Scientists have been using climate evidence preserved in rocks, trees, sediments, and other natural materials for decades to understand past climates, but this approach gives only a relative picture of Earth conditions in the past. Methods to make these climate records more accurate have been developed, but a new study funded in part by the Climate Program Office’s Climate Observations and Monitoring (COM) Program, takes on this challenge with a fresh perspective. COM-funded researchers Julien Emile-Geay and Kevin Anchukaitis worked with a team to combine multiple data sources and models to produce a more reliable long term climate record. The COM Program funded this project as part of an initiative to produce high quality datasets for enhancing predictions and informing stakeholders.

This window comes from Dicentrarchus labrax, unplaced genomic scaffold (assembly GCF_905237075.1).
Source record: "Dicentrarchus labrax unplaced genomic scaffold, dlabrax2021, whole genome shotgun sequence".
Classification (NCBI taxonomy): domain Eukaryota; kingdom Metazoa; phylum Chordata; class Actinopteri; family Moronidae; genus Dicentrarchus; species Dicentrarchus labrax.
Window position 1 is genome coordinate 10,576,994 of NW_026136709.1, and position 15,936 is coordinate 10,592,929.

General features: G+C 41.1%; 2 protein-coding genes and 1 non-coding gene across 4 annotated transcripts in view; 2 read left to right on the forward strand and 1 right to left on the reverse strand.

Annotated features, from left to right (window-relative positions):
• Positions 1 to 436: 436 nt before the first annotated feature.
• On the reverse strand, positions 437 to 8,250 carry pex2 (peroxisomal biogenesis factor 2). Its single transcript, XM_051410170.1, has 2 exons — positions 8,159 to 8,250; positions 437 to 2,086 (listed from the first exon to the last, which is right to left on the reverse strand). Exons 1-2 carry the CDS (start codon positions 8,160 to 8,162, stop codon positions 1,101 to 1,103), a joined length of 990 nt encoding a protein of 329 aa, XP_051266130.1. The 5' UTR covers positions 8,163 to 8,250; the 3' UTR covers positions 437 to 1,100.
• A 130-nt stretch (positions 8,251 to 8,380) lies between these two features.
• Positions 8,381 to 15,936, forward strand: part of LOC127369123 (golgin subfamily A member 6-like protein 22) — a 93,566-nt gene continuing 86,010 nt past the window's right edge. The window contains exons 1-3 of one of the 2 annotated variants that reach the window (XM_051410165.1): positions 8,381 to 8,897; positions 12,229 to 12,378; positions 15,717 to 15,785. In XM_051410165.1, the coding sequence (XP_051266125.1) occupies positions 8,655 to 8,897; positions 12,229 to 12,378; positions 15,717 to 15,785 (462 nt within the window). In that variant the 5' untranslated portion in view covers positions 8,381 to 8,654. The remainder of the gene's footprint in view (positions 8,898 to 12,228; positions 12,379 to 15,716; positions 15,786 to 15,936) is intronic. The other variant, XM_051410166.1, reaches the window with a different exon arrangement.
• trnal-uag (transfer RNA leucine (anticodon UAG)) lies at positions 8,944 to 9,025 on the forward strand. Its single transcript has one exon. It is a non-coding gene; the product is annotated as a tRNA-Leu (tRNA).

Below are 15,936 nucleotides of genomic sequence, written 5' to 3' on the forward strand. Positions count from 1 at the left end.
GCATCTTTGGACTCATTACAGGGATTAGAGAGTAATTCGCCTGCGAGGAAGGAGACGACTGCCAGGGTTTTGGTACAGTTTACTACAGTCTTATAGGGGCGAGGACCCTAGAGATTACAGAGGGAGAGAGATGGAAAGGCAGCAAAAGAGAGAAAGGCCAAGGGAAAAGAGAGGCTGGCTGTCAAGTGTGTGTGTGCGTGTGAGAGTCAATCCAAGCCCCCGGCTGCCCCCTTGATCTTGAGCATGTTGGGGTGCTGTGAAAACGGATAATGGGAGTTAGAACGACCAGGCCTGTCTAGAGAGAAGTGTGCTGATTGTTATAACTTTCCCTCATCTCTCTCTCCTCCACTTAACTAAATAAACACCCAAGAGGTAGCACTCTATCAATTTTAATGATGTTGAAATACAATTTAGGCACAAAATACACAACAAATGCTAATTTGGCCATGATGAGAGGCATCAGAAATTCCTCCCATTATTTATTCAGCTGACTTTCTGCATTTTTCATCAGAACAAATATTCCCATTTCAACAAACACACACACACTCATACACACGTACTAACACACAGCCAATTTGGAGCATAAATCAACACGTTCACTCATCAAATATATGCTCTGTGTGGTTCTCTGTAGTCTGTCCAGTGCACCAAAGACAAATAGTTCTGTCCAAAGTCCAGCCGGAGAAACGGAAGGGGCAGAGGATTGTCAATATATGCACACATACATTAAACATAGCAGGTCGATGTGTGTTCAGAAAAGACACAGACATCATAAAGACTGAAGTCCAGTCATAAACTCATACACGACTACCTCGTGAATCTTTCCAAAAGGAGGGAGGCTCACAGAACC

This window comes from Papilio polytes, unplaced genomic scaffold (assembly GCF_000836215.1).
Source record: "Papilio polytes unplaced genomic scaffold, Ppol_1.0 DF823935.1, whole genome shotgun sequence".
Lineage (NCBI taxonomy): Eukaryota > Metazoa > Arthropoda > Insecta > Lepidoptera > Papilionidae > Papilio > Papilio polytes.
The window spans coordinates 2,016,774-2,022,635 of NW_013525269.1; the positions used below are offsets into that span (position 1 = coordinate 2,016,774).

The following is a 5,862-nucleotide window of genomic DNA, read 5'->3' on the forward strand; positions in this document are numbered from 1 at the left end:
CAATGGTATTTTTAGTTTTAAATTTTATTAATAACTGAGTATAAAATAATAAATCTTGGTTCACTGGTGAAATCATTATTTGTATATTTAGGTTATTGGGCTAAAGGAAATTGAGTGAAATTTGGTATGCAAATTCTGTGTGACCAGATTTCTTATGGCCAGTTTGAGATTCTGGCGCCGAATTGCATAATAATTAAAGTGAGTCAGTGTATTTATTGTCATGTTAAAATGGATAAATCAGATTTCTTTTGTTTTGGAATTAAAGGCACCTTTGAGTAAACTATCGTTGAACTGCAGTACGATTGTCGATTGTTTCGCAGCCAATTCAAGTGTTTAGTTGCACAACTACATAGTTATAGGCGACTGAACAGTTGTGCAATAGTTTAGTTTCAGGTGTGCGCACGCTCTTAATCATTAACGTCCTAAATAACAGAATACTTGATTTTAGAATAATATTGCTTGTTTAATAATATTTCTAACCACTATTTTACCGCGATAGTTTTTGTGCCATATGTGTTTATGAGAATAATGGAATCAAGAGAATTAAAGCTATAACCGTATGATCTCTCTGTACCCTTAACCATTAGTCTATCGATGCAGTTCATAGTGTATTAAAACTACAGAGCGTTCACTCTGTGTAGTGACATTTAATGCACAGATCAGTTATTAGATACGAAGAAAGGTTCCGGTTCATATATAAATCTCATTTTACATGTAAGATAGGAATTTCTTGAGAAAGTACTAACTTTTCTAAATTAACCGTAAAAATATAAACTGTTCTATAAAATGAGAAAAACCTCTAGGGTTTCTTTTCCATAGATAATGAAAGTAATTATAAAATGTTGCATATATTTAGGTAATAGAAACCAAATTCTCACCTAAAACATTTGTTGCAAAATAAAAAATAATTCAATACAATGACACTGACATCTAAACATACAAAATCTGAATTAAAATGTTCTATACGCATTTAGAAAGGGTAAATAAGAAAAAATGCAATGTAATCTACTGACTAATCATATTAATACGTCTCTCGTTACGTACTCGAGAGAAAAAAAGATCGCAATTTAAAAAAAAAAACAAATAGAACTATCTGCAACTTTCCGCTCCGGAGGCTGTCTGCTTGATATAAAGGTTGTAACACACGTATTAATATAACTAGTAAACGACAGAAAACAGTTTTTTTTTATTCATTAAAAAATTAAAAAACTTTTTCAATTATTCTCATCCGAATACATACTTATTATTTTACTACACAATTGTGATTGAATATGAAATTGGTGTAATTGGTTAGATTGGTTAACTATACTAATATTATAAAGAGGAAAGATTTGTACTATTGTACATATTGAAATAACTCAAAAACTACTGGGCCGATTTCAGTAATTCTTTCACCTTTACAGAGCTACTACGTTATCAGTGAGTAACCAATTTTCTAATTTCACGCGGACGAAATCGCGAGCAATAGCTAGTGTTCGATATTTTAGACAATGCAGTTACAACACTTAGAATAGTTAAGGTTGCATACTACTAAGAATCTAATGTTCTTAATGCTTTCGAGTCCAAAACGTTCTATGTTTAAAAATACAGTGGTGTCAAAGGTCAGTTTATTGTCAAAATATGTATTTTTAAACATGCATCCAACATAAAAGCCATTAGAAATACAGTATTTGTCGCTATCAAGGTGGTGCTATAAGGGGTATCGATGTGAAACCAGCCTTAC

This method begins with constructing a “reference climate,” or a baseline state of climate through the past one thousand years, using a compilation of many climate models. Researchers are then able to draw out a series of environmental conditions, like air and ocean temperature and precipitation. This data provides a benchmark to compare with paleoclimate proxy records, and can transform them from relative data to actual climate component values. The research team used a combination of records worldwide, from tree rings, cave formations, glacier ice, lake and ocean sediments, corals, and more. The study, published in Scientific Data, produced a rich dataset that spans the years 850 to 2005 CE, which is immediately available for many climate science applications, and especially for climate assessments. The authors also created resources to help users load the dataset and generate results. This product contributes to a growing body of work supported by COM to provide useful data resources for climate predictions.
For more information, contact Clara Deck.